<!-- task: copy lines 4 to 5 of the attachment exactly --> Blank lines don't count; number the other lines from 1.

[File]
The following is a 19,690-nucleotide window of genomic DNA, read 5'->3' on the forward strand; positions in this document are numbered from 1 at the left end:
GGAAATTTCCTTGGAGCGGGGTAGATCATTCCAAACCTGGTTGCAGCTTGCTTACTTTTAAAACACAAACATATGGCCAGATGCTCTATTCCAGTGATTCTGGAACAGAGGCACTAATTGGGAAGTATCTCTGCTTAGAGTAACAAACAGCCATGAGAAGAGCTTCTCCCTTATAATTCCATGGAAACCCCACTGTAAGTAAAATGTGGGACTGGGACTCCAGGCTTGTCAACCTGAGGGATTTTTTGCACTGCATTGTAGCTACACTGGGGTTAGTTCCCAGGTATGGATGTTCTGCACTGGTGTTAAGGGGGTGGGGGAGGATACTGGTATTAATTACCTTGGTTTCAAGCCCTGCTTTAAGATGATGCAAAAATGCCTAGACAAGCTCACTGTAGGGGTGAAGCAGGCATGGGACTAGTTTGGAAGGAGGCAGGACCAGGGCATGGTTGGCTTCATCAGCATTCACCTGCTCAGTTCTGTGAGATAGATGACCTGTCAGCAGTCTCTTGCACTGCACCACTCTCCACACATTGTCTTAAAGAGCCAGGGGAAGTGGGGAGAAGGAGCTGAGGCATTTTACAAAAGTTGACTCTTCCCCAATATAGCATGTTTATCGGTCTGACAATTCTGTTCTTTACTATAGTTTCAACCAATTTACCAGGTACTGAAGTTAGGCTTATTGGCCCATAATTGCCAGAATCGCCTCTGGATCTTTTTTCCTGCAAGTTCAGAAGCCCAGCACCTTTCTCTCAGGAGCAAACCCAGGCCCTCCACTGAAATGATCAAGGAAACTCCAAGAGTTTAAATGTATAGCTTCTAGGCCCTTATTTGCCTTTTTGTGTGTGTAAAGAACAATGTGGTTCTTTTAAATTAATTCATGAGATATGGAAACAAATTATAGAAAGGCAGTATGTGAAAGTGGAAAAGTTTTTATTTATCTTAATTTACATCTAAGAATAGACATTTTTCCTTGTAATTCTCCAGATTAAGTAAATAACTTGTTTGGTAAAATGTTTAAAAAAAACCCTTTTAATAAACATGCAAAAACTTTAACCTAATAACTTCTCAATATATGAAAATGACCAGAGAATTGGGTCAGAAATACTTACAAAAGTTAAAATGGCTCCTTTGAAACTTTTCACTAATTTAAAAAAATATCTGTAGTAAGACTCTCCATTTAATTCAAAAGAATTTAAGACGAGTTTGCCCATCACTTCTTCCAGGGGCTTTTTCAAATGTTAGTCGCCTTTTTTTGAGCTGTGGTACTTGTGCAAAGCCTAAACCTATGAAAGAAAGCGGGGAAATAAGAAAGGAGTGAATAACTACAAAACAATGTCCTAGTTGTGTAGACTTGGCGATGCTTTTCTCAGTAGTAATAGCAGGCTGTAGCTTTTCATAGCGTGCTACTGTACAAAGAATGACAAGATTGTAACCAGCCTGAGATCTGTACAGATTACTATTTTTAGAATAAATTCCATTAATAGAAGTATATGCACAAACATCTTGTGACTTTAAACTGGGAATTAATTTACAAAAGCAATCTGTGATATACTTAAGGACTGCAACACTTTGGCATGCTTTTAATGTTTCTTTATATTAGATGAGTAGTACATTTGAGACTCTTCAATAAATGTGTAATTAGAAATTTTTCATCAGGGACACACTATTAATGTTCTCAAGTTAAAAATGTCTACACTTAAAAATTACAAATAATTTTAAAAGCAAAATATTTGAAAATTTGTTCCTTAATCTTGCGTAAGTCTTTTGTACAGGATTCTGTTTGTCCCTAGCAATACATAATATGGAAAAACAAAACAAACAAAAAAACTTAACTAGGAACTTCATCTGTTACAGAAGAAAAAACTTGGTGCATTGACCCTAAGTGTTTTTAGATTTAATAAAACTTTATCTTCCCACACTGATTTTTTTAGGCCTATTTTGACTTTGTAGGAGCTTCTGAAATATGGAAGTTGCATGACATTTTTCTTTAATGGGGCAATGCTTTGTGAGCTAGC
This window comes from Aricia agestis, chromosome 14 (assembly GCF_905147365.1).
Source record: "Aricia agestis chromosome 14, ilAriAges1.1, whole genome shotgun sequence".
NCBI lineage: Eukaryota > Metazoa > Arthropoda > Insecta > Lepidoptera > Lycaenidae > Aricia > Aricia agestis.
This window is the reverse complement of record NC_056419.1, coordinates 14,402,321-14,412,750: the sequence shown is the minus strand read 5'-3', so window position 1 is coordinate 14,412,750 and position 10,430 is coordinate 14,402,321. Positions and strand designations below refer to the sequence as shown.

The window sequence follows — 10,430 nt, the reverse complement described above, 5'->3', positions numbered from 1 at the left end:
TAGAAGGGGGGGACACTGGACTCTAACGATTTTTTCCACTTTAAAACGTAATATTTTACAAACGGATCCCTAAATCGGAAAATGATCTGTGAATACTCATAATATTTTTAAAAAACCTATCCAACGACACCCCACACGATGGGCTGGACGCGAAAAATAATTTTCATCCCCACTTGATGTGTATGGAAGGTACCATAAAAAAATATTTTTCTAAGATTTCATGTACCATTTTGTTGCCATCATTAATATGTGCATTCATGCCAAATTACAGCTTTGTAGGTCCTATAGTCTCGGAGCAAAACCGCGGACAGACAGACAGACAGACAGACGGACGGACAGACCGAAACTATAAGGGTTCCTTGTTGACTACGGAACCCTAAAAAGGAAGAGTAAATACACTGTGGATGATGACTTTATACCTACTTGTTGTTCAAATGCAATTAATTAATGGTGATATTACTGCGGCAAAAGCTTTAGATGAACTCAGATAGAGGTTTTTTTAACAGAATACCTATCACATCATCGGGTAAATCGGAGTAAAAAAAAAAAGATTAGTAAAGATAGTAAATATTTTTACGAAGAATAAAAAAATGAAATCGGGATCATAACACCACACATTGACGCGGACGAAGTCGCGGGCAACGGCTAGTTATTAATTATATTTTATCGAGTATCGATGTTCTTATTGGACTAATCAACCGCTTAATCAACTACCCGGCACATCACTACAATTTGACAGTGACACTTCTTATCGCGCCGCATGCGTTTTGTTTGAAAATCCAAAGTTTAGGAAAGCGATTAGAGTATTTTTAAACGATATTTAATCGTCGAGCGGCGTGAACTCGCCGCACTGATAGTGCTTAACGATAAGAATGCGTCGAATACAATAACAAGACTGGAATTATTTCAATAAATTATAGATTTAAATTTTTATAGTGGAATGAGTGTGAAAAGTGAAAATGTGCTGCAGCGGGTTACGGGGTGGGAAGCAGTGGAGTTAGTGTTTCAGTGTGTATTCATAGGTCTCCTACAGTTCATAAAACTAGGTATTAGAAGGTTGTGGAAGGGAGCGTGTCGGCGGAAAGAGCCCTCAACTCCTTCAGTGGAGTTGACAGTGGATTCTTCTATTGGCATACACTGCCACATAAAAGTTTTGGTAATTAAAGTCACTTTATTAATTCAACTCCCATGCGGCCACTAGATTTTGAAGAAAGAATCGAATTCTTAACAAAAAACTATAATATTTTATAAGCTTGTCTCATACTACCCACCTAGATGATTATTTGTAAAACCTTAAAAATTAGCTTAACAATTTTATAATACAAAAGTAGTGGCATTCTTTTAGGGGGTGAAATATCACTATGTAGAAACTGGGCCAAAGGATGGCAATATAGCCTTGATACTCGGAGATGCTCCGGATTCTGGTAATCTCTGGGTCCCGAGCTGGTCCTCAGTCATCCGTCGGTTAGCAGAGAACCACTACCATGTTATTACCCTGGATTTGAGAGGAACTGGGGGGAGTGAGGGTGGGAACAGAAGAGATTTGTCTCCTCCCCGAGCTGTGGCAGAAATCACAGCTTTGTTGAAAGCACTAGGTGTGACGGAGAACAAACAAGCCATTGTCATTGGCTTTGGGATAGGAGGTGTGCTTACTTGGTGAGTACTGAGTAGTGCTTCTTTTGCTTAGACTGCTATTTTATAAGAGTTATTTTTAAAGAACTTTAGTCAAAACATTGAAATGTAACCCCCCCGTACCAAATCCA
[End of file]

Source record: "Aricia agestis chromosome 14, ilAriAges1.1, whole genome shotgun sequence".
NCBI lineage: Eukaryota > Metazoa > Arthropoda > Insecta > Lepidoptera > Lycaenidae > Aricia > Aricia agestis.